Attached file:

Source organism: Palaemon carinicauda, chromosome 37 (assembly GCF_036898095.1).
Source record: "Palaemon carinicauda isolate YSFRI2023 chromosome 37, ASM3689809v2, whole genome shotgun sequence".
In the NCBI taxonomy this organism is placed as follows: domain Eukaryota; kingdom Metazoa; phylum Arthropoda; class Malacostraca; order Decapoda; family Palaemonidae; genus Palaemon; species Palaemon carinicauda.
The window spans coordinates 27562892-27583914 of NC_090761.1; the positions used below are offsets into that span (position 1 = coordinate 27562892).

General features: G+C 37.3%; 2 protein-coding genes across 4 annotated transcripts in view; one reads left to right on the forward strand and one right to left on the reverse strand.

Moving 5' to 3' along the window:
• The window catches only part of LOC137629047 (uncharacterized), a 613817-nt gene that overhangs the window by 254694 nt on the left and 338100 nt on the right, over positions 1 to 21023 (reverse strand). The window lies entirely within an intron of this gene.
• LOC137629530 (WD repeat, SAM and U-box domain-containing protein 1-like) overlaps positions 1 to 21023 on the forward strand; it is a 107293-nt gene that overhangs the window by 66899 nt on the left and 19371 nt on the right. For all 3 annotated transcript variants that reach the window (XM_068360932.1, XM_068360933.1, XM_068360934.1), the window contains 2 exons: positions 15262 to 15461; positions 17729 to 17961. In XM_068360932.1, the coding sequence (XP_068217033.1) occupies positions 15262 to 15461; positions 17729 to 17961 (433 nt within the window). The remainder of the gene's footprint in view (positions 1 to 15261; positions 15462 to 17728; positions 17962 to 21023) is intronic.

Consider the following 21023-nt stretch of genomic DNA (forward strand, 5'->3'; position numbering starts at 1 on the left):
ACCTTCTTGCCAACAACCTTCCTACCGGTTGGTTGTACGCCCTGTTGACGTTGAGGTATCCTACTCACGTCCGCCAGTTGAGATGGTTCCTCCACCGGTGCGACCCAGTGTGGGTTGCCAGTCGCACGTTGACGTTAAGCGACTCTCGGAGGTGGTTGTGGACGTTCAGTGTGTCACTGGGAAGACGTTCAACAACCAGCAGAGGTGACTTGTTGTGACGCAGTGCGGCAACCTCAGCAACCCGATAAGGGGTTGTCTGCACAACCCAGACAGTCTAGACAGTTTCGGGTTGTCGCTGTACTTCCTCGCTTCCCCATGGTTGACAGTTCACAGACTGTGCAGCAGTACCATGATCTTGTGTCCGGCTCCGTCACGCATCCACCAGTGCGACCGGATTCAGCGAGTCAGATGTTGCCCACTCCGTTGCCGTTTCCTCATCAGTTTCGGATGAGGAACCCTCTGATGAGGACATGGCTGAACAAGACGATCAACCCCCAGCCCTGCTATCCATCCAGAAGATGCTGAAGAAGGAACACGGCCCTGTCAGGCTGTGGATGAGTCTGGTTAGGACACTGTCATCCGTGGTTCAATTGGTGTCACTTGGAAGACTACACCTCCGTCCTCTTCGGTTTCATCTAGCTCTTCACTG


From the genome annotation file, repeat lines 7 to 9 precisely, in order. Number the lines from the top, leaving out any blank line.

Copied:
• The window catches only part of LOC137629047 (uncharacterized), a 613817-nt gene that overhangs the window by 254694 nt on the left and 338100 nt on the right, over positions 1 to 21023 (reverse strand). The window lies entirely within an intron of this gene.
• LOC137629530 (WD repeat, SAM and U-box domain-containing protein 1-like) overlaps positions 1 to 21023 on the forward strand; it is a 107293-nt gene that overhangs the window by 66899 nt on the left and 19371 nt on the right. For all 3 annotated transcript variants that reach the window (XM_068360932.1, XM_068360933.1, XM_068360934.1), the window contains 2 exons: positions 15262 to 15461; positions 17729 to 17961. In XM_068360932.1, the coding sequence (XP_068217033.1) occupies positions 15262 to 15461; positions 17729 to 17961 (433 nt within the window). The remainder of the gene's footprint in view (positions 1 to 15261; positions 15462 to 17728; positions 17962 to 21023) is intronic.

Consider the following 21023-nt stretch of genomic DNA (forward strand, 5'->3'; position numbering starts at 1 on the left):